Paris under the Commune eBook

John Leighton Stuart
This eBook from the Gutenberg Project consists of approximately 389 pages of information about Paris under the Commune.
walk in order, two or three abreast, and thus they were marshalled among the tombs and crosses.  The poor woman and I followed the others.  From time to time I heard a burst of sobs; some one amongst the dead had been recognised.  On we go slowly, step by step, as if we were at the doors of a theatre.  At last we arrive before the first coffin.  The poor mother I have come with is very weak and very sad; it is I who lift up the thin lid of the coffin.  A grey-haired corpse is lying within it, from the shoulders downwards nothing but a heap of torn flesh, and clothes, and congealed blood.  We continue on.  The second coffin also contains the body of an old man; no wounds are to be seen; he was probably killed by a ball.  Still we advance.  I observe that the old men are in far greater number than the young.  The wounds are often fearful.  Sometimes the face is entirely mutilated.  When I had closed the lid of the last coffin the poor mother uttered a cry of relief; her son was not there!  For myself, I was stupefied with horror, and only recovered my senses on being pushed on by the men behind me, who wanted to see in their turn.  “Well! when will he have done?” said one.  “I suppose he thinks that it is all for him.”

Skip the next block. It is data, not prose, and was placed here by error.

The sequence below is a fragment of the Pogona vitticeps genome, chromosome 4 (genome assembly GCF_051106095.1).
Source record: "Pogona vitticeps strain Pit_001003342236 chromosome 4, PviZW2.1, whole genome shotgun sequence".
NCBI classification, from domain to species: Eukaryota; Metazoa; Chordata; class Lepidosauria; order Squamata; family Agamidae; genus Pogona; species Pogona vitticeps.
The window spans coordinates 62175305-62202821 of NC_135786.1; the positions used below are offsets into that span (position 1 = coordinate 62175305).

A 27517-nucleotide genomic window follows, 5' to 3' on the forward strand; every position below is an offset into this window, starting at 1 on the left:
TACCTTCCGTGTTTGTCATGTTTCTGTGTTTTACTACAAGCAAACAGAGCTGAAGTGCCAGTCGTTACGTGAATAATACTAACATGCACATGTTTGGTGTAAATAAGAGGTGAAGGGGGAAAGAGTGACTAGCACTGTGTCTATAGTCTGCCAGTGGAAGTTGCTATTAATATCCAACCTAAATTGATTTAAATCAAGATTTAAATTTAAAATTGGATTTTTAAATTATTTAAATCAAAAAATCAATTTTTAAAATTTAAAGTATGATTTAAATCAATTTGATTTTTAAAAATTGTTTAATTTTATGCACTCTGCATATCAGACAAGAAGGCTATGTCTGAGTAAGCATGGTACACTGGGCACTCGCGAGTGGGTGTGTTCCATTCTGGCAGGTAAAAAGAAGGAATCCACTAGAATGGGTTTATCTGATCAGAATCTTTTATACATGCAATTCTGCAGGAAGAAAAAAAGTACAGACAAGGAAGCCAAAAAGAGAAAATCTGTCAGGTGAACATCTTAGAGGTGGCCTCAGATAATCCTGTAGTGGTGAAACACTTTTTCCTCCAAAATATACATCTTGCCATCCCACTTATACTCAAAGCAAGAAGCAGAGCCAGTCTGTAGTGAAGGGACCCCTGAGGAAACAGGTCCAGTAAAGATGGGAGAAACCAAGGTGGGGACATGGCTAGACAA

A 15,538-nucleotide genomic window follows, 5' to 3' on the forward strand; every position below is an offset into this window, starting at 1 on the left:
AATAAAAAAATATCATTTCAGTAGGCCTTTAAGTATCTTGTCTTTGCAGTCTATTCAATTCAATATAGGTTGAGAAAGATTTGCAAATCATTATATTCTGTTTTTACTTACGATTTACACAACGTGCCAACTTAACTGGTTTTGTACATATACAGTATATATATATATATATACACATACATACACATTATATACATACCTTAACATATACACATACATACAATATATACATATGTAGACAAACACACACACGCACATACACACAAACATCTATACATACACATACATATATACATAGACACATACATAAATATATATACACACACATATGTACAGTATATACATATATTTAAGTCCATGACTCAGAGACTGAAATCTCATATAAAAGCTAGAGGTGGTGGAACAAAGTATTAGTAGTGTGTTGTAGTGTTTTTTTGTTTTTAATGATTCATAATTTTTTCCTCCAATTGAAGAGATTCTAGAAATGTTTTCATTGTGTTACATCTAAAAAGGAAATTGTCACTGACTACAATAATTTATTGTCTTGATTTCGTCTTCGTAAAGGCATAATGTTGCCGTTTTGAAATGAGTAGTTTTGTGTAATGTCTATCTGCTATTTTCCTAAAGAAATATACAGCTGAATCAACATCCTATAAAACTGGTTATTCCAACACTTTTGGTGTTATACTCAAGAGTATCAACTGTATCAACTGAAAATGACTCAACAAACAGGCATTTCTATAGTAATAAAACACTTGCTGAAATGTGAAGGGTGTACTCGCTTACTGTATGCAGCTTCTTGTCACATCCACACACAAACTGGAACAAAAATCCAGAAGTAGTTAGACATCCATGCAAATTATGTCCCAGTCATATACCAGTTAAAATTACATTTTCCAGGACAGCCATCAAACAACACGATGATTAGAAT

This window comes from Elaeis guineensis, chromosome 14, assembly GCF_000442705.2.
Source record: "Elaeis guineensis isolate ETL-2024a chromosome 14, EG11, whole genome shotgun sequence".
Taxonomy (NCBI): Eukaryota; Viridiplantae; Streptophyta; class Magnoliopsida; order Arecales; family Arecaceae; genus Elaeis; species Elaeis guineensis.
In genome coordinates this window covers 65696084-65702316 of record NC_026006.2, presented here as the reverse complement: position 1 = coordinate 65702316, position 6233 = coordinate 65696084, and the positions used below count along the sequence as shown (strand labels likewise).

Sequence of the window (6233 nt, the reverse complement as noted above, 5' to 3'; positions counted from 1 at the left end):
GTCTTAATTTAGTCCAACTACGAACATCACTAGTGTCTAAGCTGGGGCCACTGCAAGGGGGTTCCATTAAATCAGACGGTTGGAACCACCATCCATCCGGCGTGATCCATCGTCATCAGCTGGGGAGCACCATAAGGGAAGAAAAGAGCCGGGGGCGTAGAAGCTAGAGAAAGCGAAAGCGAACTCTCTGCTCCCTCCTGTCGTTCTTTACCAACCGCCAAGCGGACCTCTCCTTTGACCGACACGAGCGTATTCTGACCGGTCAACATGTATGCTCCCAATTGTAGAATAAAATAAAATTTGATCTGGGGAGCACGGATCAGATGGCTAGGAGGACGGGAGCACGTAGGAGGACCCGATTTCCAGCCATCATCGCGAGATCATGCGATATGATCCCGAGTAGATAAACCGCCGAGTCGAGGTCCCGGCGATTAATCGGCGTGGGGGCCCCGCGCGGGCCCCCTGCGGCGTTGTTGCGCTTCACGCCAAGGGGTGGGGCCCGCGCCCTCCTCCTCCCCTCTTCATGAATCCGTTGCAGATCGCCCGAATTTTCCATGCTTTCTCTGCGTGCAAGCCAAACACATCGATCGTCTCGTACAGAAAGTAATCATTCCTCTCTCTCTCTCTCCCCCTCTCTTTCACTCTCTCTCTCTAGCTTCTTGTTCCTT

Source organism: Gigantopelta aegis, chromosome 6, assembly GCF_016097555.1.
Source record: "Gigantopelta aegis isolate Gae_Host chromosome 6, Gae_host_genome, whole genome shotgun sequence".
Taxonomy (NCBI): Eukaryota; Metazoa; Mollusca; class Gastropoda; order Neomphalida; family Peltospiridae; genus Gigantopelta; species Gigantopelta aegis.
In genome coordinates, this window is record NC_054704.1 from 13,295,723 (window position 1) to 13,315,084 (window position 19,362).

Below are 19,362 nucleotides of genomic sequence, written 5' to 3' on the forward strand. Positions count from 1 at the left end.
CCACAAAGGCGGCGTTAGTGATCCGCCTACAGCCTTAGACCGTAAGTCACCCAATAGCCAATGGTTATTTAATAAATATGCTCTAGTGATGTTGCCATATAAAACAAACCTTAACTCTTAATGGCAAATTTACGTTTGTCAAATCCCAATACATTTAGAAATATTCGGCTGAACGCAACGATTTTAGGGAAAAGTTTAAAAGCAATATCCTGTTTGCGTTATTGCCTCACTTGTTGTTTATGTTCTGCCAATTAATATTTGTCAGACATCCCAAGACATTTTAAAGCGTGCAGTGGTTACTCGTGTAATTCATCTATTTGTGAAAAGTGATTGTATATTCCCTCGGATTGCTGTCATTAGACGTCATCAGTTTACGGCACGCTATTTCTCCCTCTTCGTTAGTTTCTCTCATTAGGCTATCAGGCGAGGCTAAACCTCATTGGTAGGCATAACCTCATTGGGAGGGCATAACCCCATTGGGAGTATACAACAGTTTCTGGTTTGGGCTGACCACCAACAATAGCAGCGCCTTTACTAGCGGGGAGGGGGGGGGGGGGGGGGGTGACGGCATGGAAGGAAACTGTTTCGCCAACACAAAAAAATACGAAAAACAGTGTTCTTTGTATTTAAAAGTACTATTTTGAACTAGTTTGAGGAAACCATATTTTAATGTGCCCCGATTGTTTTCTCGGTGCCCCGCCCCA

[Illustration:  Burning the Guillotine.  April]

XLV.

What is absolutely stupefying in the midst of all this, is the smiling aspect of the streets and the promenades.  The constantly increasing emigration is only felt by the diminution in the number of depraved women and dissipated men; enough, however, remain to fill the cafes and give life to the boulevards.  It might almost be said that Paris is in its normal state.

Every morning, from the Champs Elysees, Les Ternes, and Vaugirard, families are seen removing into the town, out of the way of the bombardment, as at the time when Jules Favre anathematised the barbarity of the Prussians.  Some pass in cabs, others on foot, walking sadly, with their bedding and household furniture piled on a cart.  If you question these poor people, they will all tell you of the shells from the Versailles batteries, destroying houses and killing women and children.  What matters it?  Paris goes her usual round of business and pleasure.  The Commune suppresses journals and imprisons journalists.  Monsieur Richardet, of the National, was marched off to prison yesterday, for the sole crime of having requested a passport of the savage Monsieur Rigault; the Commune thrusts the priests into cells, and turns out the young girls from the convents, imprisons Monsieur O’yan, one of the directors of the Seminary of St. Sulpice; hurls a warrant of arrest at Monsieur Tresca, who escapes; tries to capture Monsieur Henri Vrignault, who however, succeeds in reaching a place of safety; the Commune causes perquisitions to be made by armed men in the banking houses, seizes upon title deeds and money; has strong-boxes burst open

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Paris under the Commune from Project Gutenberg. Public domain.
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